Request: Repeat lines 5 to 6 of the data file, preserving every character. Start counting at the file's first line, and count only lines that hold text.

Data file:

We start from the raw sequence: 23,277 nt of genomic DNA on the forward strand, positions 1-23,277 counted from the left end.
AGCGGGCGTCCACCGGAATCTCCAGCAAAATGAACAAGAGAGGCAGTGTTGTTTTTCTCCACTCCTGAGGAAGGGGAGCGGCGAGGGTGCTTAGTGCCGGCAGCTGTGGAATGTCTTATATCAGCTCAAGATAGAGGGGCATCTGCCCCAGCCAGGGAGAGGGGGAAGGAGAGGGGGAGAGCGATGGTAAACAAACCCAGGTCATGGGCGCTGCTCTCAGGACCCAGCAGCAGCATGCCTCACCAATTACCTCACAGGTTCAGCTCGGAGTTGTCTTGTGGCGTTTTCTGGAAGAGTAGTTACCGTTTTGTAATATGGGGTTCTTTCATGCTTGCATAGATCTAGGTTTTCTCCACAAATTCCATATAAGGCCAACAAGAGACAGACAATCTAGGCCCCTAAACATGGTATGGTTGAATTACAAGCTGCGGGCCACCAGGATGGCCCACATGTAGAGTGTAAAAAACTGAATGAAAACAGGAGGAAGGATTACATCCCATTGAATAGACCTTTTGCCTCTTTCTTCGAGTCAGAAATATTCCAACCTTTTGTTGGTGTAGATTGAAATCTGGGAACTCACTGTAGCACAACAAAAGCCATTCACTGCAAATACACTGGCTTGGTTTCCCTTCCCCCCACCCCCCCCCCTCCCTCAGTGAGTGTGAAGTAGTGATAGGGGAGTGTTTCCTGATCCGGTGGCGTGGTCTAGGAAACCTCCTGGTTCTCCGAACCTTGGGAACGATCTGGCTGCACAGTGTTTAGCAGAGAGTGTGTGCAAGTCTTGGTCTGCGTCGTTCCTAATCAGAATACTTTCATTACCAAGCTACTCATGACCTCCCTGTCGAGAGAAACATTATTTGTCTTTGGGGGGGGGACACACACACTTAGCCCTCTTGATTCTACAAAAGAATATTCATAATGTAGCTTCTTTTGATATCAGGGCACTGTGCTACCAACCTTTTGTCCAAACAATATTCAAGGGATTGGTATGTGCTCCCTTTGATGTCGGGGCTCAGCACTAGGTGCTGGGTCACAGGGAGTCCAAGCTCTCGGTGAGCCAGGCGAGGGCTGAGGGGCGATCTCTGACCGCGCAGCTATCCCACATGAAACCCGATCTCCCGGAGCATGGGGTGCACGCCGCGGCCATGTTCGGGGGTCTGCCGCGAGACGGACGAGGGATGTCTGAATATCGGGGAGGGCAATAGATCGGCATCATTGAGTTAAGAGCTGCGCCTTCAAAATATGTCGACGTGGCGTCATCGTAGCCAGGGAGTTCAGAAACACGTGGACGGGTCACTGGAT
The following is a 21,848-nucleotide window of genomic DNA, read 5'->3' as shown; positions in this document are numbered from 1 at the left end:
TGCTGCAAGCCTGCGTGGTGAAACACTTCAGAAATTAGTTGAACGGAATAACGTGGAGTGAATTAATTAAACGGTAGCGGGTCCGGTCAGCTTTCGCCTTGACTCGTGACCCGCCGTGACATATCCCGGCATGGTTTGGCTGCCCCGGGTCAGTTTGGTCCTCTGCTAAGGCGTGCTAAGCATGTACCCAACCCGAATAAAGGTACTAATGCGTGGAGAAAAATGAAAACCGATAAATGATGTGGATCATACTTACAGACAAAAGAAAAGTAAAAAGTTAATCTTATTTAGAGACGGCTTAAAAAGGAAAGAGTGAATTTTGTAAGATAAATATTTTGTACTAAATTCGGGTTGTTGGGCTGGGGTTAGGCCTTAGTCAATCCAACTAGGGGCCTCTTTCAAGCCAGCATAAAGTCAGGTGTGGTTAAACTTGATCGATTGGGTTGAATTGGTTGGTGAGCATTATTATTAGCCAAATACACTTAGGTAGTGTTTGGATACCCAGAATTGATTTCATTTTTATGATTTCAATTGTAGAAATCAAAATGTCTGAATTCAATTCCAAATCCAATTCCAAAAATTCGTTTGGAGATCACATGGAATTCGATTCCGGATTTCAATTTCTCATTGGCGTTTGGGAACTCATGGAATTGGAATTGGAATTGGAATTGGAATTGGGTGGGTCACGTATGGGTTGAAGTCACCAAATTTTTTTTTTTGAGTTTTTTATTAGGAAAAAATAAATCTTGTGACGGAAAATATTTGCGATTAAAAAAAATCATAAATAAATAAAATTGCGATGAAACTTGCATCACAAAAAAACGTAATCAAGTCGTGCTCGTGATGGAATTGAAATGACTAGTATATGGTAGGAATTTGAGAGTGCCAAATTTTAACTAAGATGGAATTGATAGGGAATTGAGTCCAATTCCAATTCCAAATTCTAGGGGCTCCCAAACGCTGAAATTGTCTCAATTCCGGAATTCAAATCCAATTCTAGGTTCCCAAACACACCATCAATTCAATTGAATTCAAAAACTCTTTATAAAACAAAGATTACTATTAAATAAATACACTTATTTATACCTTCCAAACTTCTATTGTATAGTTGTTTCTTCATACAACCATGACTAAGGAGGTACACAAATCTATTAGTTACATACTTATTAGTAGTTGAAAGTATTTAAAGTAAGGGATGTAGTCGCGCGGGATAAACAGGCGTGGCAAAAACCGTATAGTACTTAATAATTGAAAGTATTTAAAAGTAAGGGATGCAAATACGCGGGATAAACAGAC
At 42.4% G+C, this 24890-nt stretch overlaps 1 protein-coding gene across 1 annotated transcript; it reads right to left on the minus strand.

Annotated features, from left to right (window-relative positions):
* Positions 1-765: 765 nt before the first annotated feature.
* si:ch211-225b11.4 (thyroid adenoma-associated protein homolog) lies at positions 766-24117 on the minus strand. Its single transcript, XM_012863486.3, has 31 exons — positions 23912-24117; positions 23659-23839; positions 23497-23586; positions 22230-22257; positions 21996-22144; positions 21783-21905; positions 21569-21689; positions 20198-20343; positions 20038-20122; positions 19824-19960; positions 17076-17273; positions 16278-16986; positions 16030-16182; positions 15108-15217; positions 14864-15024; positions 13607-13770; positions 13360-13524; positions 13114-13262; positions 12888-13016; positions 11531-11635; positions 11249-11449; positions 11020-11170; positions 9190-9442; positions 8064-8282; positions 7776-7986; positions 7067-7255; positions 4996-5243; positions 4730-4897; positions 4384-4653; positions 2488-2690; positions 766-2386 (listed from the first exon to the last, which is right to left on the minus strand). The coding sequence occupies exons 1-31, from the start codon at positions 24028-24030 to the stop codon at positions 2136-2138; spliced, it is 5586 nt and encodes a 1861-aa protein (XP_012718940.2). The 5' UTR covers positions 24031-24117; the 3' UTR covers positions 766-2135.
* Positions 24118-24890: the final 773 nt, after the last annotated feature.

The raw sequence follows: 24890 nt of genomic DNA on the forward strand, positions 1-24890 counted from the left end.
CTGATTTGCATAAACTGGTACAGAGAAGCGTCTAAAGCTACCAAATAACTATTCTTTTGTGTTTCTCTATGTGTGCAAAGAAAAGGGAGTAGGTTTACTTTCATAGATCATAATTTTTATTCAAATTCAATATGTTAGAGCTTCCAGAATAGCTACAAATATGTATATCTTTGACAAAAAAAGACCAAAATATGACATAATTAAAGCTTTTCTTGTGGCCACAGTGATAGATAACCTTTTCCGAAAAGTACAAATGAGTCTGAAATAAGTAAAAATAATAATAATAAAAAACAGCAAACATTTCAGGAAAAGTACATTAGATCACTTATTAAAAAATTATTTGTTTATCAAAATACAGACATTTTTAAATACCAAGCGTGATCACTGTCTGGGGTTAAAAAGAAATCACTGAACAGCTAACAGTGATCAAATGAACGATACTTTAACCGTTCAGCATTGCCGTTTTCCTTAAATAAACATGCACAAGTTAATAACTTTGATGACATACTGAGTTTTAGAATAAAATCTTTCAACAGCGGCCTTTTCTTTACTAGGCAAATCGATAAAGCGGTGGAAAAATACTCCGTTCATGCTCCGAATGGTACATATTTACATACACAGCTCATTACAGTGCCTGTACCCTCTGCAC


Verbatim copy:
At 42.4% G+C, this 24890-nt stretch overlaps 1 protein-coding gene across 1 annotated transcript; it reads right to left on the minus strand.

Annotated features, from left to right (window-relative positions):